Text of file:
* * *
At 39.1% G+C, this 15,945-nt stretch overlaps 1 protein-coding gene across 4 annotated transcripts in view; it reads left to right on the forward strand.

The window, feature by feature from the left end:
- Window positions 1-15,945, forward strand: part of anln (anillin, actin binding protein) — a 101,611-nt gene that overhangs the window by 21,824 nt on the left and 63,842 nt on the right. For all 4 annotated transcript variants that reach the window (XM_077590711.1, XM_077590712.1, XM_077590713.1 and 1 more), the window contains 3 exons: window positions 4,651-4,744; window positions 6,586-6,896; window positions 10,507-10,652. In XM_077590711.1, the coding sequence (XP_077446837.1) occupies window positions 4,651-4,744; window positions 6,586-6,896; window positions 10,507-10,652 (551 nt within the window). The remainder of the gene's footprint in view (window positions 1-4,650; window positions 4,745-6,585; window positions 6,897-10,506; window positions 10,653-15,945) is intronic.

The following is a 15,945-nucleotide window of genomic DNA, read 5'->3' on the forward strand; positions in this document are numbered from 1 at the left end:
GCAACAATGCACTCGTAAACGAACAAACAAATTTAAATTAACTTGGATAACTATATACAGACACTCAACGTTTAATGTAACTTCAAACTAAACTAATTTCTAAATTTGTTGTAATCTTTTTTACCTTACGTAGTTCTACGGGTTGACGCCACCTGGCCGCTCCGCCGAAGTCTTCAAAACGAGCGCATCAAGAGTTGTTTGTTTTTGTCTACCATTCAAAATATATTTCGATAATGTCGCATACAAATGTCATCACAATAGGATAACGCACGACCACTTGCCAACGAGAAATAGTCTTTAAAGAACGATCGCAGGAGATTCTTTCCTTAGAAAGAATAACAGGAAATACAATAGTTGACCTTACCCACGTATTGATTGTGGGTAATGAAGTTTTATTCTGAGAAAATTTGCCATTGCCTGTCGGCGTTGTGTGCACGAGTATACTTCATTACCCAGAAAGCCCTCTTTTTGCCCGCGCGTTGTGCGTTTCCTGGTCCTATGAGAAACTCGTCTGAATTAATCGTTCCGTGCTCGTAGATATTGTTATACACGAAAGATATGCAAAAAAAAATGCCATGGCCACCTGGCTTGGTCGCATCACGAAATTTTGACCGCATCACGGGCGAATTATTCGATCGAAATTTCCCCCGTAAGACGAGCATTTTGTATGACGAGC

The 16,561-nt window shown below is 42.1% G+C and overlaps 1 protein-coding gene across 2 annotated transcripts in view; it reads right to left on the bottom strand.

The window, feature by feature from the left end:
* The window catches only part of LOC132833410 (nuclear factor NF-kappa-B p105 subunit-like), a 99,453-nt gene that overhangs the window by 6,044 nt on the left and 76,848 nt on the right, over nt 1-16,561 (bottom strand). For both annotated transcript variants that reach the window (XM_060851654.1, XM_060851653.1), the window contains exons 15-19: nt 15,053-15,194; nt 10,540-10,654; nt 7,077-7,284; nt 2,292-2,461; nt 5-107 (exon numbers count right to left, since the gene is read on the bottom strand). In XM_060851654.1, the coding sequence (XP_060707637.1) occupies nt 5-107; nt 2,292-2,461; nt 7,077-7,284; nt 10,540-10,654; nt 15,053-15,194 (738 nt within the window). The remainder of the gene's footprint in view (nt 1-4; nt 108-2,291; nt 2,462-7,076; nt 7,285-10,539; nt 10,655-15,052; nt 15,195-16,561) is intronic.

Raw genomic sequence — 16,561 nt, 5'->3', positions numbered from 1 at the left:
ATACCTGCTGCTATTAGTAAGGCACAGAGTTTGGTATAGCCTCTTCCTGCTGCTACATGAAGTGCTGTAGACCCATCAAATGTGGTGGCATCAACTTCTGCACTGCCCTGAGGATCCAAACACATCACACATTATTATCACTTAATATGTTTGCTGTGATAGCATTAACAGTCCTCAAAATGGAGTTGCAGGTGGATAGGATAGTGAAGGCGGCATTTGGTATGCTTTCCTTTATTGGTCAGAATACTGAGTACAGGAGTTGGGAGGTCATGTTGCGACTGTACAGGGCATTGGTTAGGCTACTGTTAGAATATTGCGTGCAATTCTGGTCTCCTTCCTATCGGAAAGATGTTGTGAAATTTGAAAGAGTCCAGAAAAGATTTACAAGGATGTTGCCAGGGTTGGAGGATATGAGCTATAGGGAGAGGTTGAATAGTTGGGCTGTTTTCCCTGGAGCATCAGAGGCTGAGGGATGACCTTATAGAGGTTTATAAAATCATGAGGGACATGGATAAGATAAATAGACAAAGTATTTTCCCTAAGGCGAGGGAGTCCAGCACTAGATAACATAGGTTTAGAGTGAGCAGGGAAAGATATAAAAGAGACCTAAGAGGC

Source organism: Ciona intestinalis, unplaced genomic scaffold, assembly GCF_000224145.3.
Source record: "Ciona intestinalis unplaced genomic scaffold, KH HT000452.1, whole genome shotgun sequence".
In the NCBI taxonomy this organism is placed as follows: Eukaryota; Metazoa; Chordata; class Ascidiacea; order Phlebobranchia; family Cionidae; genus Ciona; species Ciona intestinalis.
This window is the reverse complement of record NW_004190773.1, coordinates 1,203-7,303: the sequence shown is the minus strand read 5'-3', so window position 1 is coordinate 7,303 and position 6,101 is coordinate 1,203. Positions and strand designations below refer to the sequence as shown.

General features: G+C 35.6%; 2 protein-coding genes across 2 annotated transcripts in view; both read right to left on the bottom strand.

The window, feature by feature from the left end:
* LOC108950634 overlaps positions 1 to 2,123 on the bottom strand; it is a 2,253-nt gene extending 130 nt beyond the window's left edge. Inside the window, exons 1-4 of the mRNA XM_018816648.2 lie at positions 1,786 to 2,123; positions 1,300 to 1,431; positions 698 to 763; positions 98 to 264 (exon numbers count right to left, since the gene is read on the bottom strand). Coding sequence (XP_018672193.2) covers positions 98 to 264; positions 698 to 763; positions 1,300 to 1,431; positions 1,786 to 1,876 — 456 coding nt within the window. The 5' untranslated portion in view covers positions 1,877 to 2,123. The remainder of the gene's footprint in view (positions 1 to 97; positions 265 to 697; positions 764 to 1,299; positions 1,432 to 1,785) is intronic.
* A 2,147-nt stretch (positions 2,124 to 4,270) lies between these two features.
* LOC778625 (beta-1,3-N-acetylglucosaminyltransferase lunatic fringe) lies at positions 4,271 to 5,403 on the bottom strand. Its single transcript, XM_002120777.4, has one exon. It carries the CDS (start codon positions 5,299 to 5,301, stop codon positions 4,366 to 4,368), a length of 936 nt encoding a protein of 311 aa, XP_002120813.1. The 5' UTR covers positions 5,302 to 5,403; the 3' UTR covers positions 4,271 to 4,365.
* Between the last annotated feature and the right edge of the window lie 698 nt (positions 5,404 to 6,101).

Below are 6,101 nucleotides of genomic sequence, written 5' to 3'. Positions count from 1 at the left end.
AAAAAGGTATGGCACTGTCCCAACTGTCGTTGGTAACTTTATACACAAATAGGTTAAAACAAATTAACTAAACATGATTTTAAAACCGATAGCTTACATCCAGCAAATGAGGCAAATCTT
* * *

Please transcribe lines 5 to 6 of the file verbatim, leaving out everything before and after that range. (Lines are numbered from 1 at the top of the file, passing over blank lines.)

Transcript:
GCAACAATGCACTCGTAAACGAACAAACAAATTTAAATTAACTTGGATAACTATATACAGACACTCAACGTTTAATGTAACTTCAAACTAAACTAATTTCTAAATTTGTTGTAATCTTTTTTACCTTACGTAGTTCTACGGGTTGACGCCACCTGGCCGCTCCGCCGAAGTCTTCAAAACGAGCGCATCAAGAGTTGTTTGTTTTTGTCTACCATTCAAAATATATTTCGATAATGTCGCATACAAATGTCATCACAATAGGATAACGCACGACCACTTGCCAACGAGAAATAGTCTTTAAAGAACGATCGCAGGAGATTCTTTCCTTAGAAAGAATAACAGGAAATACAATAGTTGACCTTACCCACGTATTGATTGTGGGTAATGAAGTTTTATTCTGAGAAAATTTGCCATTGCCTGTCGGCGTTGTGTGCACGAGTATACTTCATTACCCAGAAAGCCCTCTTTTTGCCCGCGCGTTGTGCGTTTCCTGGTCCTATGAGAAACTCGTCTGAATTAATCGTTCCGTGCTCGTAGATATTGTTATACACGAAAGATATGCAAAAAAAAATGCCATGGCCACCTGGCTTGGTCGCATCACGAAATTTTGACCGCATCACGGGCGAATTATTCGATCGAAATTTCCCCCGTAAGACGAGCATTTTGTATGACGAGC

The 16,561-nt window shown below is 42.1% G+C and overlaps 1 protein-coding gene across 2 annotated transcripts in view; it reads right to left on the bottom strand.